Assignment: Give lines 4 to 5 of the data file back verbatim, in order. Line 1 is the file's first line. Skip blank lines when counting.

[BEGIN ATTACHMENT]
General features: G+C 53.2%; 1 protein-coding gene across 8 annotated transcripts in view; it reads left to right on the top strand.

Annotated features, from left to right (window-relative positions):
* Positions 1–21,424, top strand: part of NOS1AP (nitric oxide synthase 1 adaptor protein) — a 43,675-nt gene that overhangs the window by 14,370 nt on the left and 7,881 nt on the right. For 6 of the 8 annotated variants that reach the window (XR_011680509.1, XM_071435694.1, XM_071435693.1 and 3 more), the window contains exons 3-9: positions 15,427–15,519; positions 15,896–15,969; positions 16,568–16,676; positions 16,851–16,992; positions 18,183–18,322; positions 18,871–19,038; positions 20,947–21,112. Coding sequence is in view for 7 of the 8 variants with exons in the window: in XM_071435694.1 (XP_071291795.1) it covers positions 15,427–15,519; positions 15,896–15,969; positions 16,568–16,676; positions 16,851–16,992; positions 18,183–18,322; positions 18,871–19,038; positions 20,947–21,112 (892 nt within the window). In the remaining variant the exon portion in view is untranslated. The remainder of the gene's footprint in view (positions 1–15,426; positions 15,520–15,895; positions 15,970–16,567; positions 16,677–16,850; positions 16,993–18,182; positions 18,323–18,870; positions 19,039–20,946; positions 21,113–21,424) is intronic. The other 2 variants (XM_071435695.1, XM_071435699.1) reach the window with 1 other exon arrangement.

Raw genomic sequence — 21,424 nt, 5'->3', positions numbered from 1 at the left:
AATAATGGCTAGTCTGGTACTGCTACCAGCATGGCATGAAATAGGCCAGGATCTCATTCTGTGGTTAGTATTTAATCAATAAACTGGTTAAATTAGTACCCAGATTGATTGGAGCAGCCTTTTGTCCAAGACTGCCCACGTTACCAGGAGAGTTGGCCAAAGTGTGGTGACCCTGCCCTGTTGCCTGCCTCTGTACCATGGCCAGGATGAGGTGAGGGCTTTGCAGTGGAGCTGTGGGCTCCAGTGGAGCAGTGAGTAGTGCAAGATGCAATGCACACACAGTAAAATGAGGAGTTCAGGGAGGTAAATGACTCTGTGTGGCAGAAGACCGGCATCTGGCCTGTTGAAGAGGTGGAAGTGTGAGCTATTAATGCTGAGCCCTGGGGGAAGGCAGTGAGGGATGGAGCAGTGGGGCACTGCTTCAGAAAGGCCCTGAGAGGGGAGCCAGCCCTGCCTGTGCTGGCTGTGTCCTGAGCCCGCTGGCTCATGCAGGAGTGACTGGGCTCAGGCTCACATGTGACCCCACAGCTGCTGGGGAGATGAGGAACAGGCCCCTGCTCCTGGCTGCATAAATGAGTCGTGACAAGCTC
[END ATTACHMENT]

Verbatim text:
Raw genomic sequence — 21,424 nt, 5'->3', positions numbered from 1 at the left:
AATAATGGCTAGTCTGGTACTGCTACCAGCATGGCATGAAATAGGCCAGGATCTCATTCTGTGGTTAGTATTTAATCAATAAACTGGTTAAATTAGTACCCAGATTGATTGGAGCAGCCTTTTGTCCAAGACTGCCCACGTTACCAGGAGAGTTGGCCAAAGTGTGGTGACCCTGCCCTGTTGCCTGCCTCTGTACCATGGCCAGGATGAGGTGAGGGCTTTGCAGTGGAGCTGTGGGCTCCAGTGGAGCAGTGAGTAGTGCAAGATGCAATGCACACACAGTAAAATGAGGAGTTCAGGGAGGTAAATGACTCTGTGTGGCAGAAGACCGGCATCTGGCCTGTTGAAGAGGTGGAAGTGTGAGCTATTAATGCTGAGCCCTGGGGGAAGGCAGTGAGGGATGGAGCAGTGGGGCACTGCTTCAGAAAGGCCCTGAGAGGGGAGCCAGCCCTGCCTGTGCTGGCTGTGTCCTGAGCCCGCTGGCTCATGCAGGAGTGACTGGGCTCAGGCTCACATGTGACCCCACAGCTGCTGGGGAGATGAGGAACAGGCCCCTGCTCCTGGCTGCATAAATGAGTCGTGACAAGCTC